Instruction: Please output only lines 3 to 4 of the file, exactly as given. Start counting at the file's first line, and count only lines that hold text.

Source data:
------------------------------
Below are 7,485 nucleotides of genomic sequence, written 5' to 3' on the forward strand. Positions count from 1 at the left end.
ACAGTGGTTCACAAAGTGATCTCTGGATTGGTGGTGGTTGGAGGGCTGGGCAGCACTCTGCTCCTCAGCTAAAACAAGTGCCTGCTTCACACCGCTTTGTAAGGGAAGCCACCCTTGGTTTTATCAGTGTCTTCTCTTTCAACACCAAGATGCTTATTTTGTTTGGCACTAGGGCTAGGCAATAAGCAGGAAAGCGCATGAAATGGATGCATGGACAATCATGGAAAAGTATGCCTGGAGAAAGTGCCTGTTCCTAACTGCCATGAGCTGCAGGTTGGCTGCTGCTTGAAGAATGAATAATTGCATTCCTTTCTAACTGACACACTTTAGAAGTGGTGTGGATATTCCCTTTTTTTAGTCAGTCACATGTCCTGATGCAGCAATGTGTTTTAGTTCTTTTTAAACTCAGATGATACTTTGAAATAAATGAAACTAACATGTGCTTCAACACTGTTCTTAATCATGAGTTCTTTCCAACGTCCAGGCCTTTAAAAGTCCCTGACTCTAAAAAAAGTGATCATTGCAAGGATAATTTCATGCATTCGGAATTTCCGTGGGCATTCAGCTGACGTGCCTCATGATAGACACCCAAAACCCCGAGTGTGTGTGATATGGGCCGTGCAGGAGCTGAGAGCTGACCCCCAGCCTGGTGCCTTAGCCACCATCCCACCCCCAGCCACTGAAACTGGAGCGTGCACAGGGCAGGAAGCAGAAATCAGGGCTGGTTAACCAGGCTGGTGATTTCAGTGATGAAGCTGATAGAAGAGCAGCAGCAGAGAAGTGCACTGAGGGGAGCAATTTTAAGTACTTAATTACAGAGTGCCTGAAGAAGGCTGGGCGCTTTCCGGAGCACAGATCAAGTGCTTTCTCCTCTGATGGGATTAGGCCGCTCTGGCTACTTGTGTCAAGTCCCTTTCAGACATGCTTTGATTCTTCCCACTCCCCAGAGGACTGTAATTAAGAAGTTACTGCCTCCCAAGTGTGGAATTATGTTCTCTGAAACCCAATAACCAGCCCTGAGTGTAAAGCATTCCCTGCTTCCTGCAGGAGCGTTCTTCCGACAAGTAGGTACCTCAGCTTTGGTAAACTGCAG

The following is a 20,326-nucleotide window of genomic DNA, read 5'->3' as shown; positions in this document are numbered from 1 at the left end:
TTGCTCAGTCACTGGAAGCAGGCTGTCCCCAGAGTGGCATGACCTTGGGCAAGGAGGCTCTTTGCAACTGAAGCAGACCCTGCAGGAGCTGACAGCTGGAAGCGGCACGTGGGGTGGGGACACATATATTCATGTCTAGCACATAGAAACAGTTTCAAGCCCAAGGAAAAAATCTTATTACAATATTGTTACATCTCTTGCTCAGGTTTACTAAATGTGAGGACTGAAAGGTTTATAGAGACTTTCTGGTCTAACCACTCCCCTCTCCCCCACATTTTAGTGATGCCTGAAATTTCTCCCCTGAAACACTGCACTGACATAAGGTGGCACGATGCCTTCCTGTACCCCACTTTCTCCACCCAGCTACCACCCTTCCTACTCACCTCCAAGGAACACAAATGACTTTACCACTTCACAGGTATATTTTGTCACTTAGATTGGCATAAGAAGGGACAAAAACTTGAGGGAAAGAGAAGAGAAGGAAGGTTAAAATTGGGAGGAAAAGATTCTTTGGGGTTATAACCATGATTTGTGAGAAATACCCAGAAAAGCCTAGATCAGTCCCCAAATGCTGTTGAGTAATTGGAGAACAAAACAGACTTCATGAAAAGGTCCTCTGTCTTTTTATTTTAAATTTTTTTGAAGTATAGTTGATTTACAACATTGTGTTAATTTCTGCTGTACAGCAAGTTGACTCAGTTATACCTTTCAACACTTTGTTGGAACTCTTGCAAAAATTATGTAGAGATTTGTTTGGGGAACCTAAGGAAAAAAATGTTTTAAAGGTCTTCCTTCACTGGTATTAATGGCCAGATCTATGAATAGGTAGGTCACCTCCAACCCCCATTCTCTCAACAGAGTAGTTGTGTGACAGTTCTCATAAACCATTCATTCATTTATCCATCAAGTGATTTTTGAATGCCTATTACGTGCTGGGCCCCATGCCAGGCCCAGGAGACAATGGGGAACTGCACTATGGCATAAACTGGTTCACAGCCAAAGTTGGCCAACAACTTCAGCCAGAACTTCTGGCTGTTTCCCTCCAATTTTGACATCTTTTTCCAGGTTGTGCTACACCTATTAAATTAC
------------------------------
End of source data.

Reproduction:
The following is a 20,326-nucleotide window of genomic DNA, read 5'->3' as shown; positions in this document are numbered from 1 at the left end:
TTGCTCAGTCACTGGAAGCAGGCTGTCCCCAGAGTGGCATGACCTTGGGCAAGGAGGCTCTTTGCAACTGAAGCAGACCCTGCAGGAGCTGACAGCTGGAAGCGGCACGTGGGGTGGGGACACATATATTCATGTCTAGCACATAGAAACAGTTTCAAGCCCAAGGAAAAAATCTTATTACAATATTGTTACATCTCTTGCTCAGGTTTACTAAATGTGAGGACTGAAAGGTTTATAGAGACTTTCTGGTCTAACCACTCCCCTCTCCCCCACATTTTAGTGATGCCTGAAATTTCTCCCCTGAAACACTGCACTGACATAAGGTGGCACGATGCCTTCCTGTACCCCACTTTCTCCACCCAGCTACCACCCTTCCTACTCACCTCCAAGGAACACAAATGACTTTACCACTTCACAGGTATATTTTGTCACTTAGATTGGCATAAGAAGGGACAAAAACTTGAGGGAAAGAGAAGAGAAGGAAGGTTAAAATTGGGAGGAAAAGATTCTTTGGGGTTATAACCATGATTTGTGAGAAATACCCAGAAAAGCCTAGATCAGTCCCCAAATGCTGTTGAGTAATTGGAGAACAAAACAGACTTCATGAAAAGGTCCTCTGTCTTTTTATTTTAAATTTTTTTGAAGTATAGTTGATTTACAACATTGTGTTAATTTCTGCTGTACAGCAAGTTGACTCAGTTATACCTTTCAACACTTTGTTGGAACTCTTGCAAAAATTATGTAGAGATTTGTTTGGGGAACCTAAGGAAAAAAATGTTTTAAAGGTCTTCCTTCACTGGTATTAATGGCCAGATCTATGAATAGGTAGGTCACCTCCAACCCCCATTCTCTCAACAGAGTAGTTGTGTGACAGTTCTCATAAACCATTCATTCATTTATCCATCAAGTGATTTTTGAATGCCTATTACGTGCTGGGCCCCATGCCAGGCCCAGGAGACAATGGGGAACTGCACTATGGCATAAACTGGTTCACAGCCAAAGTTGGCCAACAACTTCAGCCAGAACTTCTGGCTGTTTCCCTCCAATTTTGACATCTTTTTCCAGGTTGTGCTACACCTATTAAATTAC